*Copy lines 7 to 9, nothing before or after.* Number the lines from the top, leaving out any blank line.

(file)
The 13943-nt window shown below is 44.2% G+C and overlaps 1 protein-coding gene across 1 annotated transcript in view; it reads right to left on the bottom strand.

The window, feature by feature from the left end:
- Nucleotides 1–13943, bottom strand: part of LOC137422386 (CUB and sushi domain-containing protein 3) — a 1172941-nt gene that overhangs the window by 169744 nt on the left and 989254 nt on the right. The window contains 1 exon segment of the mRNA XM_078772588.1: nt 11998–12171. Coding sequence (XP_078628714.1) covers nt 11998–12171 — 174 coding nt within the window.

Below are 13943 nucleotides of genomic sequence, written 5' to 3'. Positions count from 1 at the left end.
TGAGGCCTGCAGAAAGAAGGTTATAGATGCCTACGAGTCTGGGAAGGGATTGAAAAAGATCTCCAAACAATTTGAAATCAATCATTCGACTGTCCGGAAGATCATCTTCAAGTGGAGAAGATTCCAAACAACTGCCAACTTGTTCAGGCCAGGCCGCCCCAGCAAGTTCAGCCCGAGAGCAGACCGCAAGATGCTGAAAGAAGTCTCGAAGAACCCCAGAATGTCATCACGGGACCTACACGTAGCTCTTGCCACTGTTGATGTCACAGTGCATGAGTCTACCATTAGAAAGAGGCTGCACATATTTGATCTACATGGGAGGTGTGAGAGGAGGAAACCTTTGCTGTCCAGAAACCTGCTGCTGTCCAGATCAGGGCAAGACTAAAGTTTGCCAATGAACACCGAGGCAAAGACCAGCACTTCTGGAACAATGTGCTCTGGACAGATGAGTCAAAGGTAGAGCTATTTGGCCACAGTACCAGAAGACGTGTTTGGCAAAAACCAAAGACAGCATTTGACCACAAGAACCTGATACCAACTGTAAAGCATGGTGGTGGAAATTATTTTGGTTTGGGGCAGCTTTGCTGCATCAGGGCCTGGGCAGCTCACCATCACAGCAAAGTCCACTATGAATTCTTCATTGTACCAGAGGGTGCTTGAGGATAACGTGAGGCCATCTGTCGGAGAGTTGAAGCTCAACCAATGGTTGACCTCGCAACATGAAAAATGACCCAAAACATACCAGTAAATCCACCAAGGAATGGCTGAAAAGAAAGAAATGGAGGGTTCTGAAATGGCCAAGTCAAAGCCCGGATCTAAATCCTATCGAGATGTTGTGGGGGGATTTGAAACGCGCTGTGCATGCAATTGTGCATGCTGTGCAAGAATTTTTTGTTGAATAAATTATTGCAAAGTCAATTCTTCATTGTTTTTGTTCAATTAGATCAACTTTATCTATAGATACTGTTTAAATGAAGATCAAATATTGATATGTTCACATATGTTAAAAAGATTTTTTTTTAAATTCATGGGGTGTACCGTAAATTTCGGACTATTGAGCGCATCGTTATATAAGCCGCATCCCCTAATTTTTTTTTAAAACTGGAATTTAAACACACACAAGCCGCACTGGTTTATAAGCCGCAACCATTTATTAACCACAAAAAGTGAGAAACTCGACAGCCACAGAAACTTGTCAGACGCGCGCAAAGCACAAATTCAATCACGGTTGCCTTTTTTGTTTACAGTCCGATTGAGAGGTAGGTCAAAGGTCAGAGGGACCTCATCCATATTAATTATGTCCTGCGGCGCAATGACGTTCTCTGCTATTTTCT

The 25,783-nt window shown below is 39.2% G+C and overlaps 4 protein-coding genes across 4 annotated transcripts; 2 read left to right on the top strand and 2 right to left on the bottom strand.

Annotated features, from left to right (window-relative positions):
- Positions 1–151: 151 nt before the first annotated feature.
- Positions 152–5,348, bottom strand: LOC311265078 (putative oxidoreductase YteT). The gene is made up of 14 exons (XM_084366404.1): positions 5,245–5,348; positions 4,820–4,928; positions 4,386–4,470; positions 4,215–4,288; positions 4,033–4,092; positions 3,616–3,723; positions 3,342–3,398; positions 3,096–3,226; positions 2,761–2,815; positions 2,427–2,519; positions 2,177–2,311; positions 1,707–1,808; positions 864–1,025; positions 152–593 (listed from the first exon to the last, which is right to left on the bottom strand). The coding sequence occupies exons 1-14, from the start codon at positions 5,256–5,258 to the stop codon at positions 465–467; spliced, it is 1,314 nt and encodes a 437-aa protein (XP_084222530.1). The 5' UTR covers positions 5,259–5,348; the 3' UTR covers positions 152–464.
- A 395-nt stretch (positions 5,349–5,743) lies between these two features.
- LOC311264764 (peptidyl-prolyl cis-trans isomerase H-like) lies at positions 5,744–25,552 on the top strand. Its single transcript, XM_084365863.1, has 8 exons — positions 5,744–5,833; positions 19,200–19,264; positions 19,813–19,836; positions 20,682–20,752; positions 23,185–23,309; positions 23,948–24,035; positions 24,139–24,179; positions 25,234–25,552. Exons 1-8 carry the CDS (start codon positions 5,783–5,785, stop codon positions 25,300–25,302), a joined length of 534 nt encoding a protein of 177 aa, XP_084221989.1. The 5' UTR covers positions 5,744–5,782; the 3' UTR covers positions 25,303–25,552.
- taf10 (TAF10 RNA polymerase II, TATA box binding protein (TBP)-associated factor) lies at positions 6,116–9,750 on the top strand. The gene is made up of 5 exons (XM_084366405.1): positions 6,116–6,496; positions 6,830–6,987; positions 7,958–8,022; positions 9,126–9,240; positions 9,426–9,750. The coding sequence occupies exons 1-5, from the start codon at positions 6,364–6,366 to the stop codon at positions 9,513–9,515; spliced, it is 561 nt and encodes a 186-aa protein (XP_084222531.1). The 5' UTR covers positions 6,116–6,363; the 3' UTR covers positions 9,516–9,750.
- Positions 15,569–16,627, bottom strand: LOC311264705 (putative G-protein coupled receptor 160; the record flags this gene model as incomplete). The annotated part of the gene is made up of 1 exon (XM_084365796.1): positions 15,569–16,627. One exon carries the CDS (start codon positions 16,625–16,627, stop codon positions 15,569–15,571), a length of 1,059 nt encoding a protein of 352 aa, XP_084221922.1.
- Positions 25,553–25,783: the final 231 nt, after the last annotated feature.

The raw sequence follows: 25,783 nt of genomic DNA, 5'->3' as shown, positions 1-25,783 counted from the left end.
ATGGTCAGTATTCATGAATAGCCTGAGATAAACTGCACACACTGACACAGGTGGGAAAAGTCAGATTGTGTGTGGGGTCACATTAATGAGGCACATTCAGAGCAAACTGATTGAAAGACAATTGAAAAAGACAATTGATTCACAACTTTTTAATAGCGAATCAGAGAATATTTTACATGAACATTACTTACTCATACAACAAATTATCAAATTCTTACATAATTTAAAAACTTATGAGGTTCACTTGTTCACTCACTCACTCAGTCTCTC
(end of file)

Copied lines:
Annotated features, from left to right (window-relative positions):
- Positions 1–151: 151 nt before the first annotated feature.
- Positions 152–5,348, bottom strand: LOC311265078 (putative oxidoreductase YteT). The gene is made up of 14 exons (XM_084366404.1): positions 5,245–5,348; positions 4,820–4,928; positions 4,386–4,470; positions 4,215–4,288; positions 4,033–4,092; positions 3,616–3,723; positions 3,342–3,398; positions 3,096–3,226; positions 2,761–2,815; positions 2,427–2,519; positions 2,177–2,311; positions 1,707–1,808; positions 864–1,025; positions 152–593 (listed from the first exon to the last, which is right to left on the bottom strand). The coding sequence occupies exons 1-14, from the start codon at positions 5,256–5,258 to the stop codon at positions 465–467; spliced, it is 1,314 nt and encodes a 437-aa protein (XP_084222530.1). The 5' UTR covers positions 5,259–5,348; the 3' UTR covers positions 152–464.